Social Media & Big Data Research

Summer School in Survey Methodology

Universitat Pompeu Fabra, July 2-4 2018

Citizens across the globe spend an increasing proportion of their daily lives online. Their activities leave behind granular, time-stamped footprints of human behavior and personal interactions that represent a new and exciting source of data to study standing questions about political and social behavior. At the same time, the volume and heterogeneity of web data present unprecedented methodological challenges. The goal of this course is to introduce participants to new computational methods and tools required to explore and analyze Big Data from online sources using the R programming language. We will focus in particular on data collected from social networking sites, such as Facebook and Twitter, whose use is becoming widespread in the social sciences.

Each session will provide an overview of the literature and research methods on a particular theme to then dive into a specific application, documenting each step from data collection to the analysis required to test hypotheses related to core social science questions. Code and data for all the applications will be provided. The course will follow a “learning by doing” approach, and participants will be asked to complete a series of coding challenges.


Pablo Barberá @p_barbera


Session 1 July 2, 2018 Social Media and Big Data Research: Opportunities and Challenges. 14–18:00
Session 2 July 3, 2018 Automated Text Analysis of Social Media Text. 14–18:00
Session 3 July 4, 2018 Exploratory Analysis of Large-Scale Social Media Data 14–18:00


The workshop assumes familiarity with the R statistical programming language. Participants should be able to know how to read datasets in R, work with vectors and data frames, and run basic statistical analyses, such as linear regression. More advanced knowledge of statistical computing, such as writing functions and loops, is helpful but not required.

Students are expected to bring a laptop to class and follow along the coding section of each session.


The workshop is divided into three sessions. The first session will begin with a discussion of the definition of “Big Data” and the research opportunities and challenges of the use of massive-scale datasets in the social sciences. We will then focus on how social media sites represent a new source of data to study human behavior, and also how its use raises a whole new series of questions that are relevant to social scientists. The applied part of this session will provide a foundation of R coding skills upon which we will rely during the rest of the course. Here, we will go over existing packages to efficiently analyze large-scale text datasets in R and learn how to write functions and loops with examples of social media datasets.

The second session will focus on the most common application of Big Data in the social sciences: large-scale text classification. After a quick overview of the basics of machine learning, we will discuss specific details of the implementation of supervised learning algorithms in massive-scale datasets. Our emphasis will lie on the practical aspects: we will study these methods in the context of two applications: sentiment analysis of social media posts and ideological scaling of party manifestos. We will go through the entire research process, from the creation of a training dataset labeled by humans using crowd-sourcing platforms, to the application and validation of the machine learning algorithm, and passing through all the intermediate steps, such as cleaning and preprocessing the corpus of documents.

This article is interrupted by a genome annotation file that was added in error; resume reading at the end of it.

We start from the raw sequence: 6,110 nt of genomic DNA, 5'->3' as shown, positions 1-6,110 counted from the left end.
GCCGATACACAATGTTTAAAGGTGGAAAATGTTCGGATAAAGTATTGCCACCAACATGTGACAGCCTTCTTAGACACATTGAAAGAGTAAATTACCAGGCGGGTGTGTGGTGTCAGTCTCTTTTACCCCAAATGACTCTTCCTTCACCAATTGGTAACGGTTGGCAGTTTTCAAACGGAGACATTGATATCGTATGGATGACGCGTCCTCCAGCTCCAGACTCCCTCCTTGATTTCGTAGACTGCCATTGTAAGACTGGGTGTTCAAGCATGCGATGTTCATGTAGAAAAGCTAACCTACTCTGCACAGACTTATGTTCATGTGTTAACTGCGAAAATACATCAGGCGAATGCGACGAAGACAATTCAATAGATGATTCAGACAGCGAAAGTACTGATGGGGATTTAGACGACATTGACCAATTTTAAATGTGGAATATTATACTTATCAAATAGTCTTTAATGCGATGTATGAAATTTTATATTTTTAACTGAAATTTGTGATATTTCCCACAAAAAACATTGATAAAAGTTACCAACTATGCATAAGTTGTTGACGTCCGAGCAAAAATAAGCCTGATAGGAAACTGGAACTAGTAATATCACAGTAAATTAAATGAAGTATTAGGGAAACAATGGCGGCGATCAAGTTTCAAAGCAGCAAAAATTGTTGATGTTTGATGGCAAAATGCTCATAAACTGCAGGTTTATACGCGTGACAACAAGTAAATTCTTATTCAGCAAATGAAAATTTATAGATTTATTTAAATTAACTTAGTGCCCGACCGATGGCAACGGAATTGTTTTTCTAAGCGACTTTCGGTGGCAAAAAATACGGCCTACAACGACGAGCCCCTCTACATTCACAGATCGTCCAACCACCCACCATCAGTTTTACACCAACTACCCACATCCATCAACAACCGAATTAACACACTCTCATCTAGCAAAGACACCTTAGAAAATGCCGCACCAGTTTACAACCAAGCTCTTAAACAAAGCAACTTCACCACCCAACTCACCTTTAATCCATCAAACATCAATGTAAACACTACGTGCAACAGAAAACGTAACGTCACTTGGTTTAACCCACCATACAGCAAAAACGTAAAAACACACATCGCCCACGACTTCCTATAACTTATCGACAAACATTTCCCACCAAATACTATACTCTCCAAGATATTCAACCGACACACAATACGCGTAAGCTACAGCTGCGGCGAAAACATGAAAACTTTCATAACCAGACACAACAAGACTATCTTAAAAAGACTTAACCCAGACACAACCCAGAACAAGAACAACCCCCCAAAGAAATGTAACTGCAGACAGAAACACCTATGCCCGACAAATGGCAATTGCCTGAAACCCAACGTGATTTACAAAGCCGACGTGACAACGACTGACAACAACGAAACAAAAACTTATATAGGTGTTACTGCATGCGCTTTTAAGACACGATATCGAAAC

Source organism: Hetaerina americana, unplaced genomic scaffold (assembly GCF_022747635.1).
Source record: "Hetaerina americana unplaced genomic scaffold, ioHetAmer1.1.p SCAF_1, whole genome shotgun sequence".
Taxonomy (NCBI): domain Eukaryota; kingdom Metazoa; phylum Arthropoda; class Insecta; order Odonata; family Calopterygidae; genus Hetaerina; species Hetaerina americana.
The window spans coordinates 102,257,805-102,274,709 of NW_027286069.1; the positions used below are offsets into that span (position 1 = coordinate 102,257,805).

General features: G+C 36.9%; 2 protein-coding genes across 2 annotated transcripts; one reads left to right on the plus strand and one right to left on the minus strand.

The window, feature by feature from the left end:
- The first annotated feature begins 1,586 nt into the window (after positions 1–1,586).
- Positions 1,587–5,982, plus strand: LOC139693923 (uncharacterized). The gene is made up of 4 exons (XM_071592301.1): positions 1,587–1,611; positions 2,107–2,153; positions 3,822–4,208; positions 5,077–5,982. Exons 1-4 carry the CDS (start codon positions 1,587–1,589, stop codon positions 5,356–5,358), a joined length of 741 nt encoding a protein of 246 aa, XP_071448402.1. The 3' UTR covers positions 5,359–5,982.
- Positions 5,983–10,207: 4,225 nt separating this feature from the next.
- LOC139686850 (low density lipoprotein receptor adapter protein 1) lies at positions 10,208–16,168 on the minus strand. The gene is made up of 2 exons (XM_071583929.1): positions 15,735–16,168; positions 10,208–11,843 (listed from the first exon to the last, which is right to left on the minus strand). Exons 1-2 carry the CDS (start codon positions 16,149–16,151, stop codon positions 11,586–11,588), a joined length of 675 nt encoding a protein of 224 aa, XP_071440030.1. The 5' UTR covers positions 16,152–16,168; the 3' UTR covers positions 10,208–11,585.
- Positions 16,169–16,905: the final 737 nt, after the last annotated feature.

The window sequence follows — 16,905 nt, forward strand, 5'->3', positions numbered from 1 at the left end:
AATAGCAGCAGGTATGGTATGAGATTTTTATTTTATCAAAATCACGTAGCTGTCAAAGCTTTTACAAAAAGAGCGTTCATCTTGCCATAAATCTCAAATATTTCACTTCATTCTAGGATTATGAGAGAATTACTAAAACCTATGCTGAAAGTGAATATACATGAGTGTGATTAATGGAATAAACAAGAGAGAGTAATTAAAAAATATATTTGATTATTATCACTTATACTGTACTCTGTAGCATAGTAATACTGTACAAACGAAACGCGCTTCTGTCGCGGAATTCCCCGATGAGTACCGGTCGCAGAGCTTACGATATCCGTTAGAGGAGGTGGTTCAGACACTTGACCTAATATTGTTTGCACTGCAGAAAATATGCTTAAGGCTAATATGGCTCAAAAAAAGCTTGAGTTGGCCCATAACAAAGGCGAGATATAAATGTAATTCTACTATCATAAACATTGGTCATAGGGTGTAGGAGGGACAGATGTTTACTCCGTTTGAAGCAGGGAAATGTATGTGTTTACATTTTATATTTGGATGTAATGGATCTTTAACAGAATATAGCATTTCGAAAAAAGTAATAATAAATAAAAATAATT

Exploratory data analysis can be a powerful tool for social scientists when they are interested in analyzing a new dataset. The third session will cover the existing tools for large-scale discovery in “Big Data” using R, applied to textual datasets. We will start with different techniques, such as collocation analysis, keyness, and readability, which will allow us to identify salient themes and ideas across documents. Then, we will move to topic models, which allow researchers to automatically identify latent classes of documents in a corpus, with an application to the classification of Facebook posts by politicians into relevant political issues. This session will also cover other dimensionality reduction techniques that are commonly used in the social sciences to visualize large-scale datasets.


This course will use R, which is a free and open-source programming language primarily used for statistics and data analysis. We will also use RStudio, which is an easy-to-use interface to R.

Installing R or RStudio prior to the workshop is not necessary. The instructor will provide individual login details to an RStudio Server that all workshop participants can access to run their code.

License and credit

Science should be open, and this course builds up other open licensed material, so unless otherwise noted, all materials for this class are licensed under a Creative Commons Attribution 4.0 International License.

The layout for this website was designed by Jeffrey Arnold (thanks!).

The source for the materials of this course is on GitHub at pablobarbera/social-media-upf


If you have any feedback on the course or find any typos or errors in this website go to issues, click on the “New Issue” button to create a new issue, and add your suggestion or describe the problem.